History records George Robertson becoming Member of Parliament for Hamilton in May 1978 but the fact he tasted electoral success in Dundee more than a decade earlier is less well-known.
The future Secretary General of NATO and Right Honourable Lord Robertson of Port Ellen matriculated at Queen’s College, Dundee in 1963 in order to “get away from home and spare my father embarrassment”. He was elected to the Student Representative Council during his first year in Dundee having already made a name for himself as a precocious activist in his hometown of Dunoon. This reputation only grew over the next four years, laying the foundations for the stellar political career that followed.
When Lord Robertson arrived in Dundee, Queen’s was already on the verge of becoming a university in its own right. For students such as Lord Robertson who were due to receive their degrees during the University’s first-ever graduation ceremony, this meant deciding where their loyalties lay – Dundee or St Andrews.
“Those of us who started off as St Andrews students were given the option to graduate from either there or Dundee,” he explained. “There were several of us who felt strongly that the new institution must be supported and we ran a campaign encouraging people to be patriotic by taking a Dundee degree but others felt differently. There was an element of snobbery, with people thinking a St Andrews degree afforded more prestige.”
Lord Robertson wrote a weekly column in the University’s ‘Annasach’ newspaper, from which he fired broadsides at a number of national and local targets. Those who opted to take the option of a St Andrews degree were among the subjects of his ire.
In an edition of 20th October 1967, he hit out saying their decision amounted to a vote of no confidence in the new institution. “I think we have a university to be proud of,” he railed. “We have taken away St Andrews’ best faculties; we will in the near future have the best equipped teaching hospital in Britain, and probably the best Dental School…If people can be so short-sighted as to kick the chances of expansion in the teeth, then I think they are not worthy of the education they have received here.”
“I have quite a collection of old copies of Annasach because my mother kept them and it makes me cringe at times,” Lord Robertson admitted. “One of my articles was ranting about old men running the word. Now I’m 71 and I think, ‘hang on a minute’! As long as I kept supplying them they kept printing them. Week after week I was having rants about rents and the warden at West Park and other things. It was pretty irresponsible stuff in its own way but that was the way of student journalism in those days.”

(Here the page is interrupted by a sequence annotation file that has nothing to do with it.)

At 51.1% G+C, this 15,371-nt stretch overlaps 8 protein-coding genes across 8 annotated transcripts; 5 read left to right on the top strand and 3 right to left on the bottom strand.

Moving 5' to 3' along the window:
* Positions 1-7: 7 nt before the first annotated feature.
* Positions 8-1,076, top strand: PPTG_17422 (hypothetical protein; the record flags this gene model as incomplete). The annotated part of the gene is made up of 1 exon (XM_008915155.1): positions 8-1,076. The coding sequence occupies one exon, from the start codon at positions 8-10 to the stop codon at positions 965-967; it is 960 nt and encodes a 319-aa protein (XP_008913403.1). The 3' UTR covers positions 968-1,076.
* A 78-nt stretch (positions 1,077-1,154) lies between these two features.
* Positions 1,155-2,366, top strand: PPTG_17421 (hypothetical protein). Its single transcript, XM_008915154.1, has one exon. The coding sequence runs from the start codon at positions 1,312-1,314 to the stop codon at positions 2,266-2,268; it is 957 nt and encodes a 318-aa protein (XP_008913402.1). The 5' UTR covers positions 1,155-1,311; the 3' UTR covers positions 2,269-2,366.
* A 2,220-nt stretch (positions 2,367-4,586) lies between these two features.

The mid- to late-1960s marked the high watermark of student radicalism and the young George Robertson was heavily involved in on-campus demonstrations. He was one of a number of Dundee students to invade the pitch during a rugby match at St Andrews involving a team from the Orange Free State to protest against apartheid. He also organised a 24-hour work-in by students in the library in opposition to proposed cuts to student grants. The latter incident saw University Principal James Drever teach the rebels a lesson in how to manage opponents.
“Speeches were made and there was a great sense of fun,” he remembered. “After a few hours this ebbed away. Principal Drever came in to see us about 3 in the morning. We were ready to fight back against his complaints about us keeping staff up all night and the disruption we were causing. Instead he looked at students quietly sitting at desks and working away. ‘Well, this is wonderful, Mr Robertson,’ he said ‘Maybe you could organise this every Wednesday night.’ He left us feeling about two inches tall.”
Dundee itself was a bit of a hotbed of politics in those days and I became involved in big campaigns through the Labour Party that wouldn’t have been possible if I had gone to Glasgow or Edinburgh.
Lord Robertson was re-elected by the people of Hamilton five times and served as Chairman of the Labour Party in Scotland and as Shadow Secretary of State for Scotland. He was appointed Defence Secretary when Labour came to power in 1997 and became Secretary General of NATO two years later.
His time in Dundee had seen Lord Robertson become heavily involved in local politics as well as those relating to campus life. He worked alongside “very big, controversial personalities” in the local Labour Party and believes that his choice of university provided him with a solid grounding in politics.
“I did very little academic work during my time at University,” he admits. “Dundee itself was a bit of a hotbed of politics in those days and I became involved in big campaigns through the Labour Party that wouldn’t have been possible if I had gone to Glasgow or Edinburgh.
“I chose Dundee because I needed to get away from home. Dunoon was a small place and my father was a policeman with the same name as me. I was demonstrating against American submarines in Scotland and other things that were causing trouble for him. I had struggled at school but here I just sank into system and enjoyed it thoroughly. The social scene was pretty vibrant with lot of parties taking place. I made lots of friends and really just had an amazing four years. My wife worked in the Economics department and we met when I worked here after graduating.”
Today’s students are very different to those of Lord Robertson’s vintage and the decline of campus radicalism is often bemoaned. How does the former student firebrand view the class of 2017?
“That was a moment of time when students were in the vanguard,” he remembers. “Brian Wilson, Alex Neil, Malcolm Bruce, Lynda Clark and Chris Chope, who all went on to politics, were here around then. There was lots of activity everywhere. Things are more competitive now and students are more focused on careers but there is still a lot for them to get angry about. And I hope they do.”